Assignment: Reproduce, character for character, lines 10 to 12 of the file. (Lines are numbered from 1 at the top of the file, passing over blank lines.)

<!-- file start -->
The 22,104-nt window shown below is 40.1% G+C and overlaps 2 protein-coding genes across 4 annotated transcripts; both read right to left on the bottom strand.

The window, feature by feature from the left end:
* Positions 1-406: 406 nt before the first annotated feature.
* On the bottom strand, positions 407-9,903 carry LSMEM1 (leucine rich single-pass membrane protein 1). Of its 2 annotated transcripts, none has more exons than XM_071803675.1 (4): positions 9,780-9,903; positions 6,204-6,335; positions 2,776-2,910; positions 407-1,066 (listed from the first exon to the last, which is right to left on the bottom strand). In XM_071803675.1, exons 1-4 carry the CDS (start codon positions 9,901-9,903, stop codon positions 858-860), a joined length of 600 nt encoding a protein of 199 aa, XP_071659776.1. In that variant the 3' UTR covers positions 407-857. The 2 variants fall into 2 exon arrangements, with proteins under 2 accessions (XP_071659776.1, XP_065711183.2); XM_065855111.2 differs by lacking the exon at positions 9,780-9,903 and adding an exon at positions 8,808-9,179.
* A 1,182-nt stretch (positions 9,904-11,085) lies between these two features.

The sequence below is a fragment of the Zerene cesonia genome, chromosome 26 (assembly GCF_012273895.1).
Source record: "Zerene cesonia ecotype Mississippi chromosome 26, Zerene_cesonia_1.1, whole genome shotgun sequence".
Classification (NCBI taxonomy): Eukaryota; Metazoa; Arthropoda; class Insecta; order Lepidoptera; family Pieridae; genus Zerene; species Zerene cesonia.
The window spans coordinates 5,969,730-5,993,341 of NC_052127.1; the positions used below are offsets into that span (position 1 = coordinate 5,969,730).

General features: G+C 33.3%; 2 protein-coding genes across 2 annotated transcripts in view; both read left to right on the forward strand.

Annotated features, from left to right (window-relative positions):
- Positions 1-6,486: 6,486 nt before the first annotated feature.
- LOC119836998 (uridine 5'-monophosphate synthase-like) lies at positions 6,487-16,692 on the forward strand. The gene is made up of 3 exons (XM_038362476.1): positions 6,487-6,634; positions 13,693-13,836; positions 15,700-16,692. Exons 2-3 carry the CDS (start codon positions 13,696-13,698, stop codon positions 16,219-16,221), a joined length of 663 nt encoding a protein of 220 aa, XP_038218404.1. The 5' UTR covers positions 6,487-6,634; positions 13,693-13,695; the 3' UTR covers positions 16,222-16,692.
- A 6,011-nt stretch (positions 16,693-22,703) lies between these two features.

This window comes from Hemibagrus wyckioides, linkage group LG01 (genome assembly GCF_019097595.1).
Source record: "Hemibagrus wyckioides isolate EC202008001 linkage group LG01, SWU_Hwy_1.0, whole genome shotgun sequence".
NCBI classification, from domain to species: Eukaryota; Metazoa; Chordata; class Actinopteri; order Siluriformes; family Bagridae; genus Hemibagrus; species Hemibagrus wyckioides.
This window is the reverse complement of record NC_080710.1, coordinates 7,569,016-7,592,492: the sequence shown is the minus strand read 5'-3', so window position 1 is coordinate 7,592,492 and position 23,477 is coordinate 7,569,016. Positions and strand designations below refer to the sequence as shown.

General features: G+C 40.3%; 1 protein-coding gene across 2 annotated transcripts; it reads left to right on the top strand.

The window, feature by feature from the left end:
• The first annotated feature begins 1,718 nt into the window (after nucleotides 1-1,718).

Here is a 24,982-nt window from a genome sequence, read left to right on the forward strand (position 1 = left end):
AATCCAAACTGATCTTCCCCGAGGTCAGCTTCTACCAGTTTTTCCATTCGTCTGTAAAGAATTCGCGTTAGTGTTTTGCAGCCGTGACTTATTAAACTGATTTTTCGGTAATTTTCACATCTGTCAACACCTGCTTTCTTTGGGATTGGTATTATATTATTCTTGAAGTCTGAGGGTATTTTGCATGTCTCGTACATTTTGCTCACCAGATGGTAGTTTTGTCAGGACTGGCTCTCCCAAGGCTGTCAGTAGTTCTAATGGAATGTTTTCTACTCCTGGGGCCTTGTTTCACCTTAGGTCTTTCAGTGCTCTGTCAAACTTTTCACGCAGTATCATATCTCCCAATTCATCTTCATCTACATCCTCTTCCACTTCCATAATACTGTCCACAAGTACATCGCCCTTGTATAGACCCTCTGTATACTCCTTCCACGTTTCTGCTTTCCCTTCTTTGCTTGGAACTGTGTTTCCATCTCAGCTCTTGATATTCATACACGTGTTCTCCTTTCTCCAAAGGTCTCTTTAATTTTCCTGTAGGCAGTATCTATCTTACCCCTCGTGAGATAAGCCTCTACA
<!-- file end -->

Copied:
General features: G+C 33.3%; 2 protein-coding genes across 2 annotated transcripts in view; both read left to right on the forward strand.

Annotated features, from left to right (window-relative positions):
- Positions 1-6,486: 6,486 nt before the first annotated feature.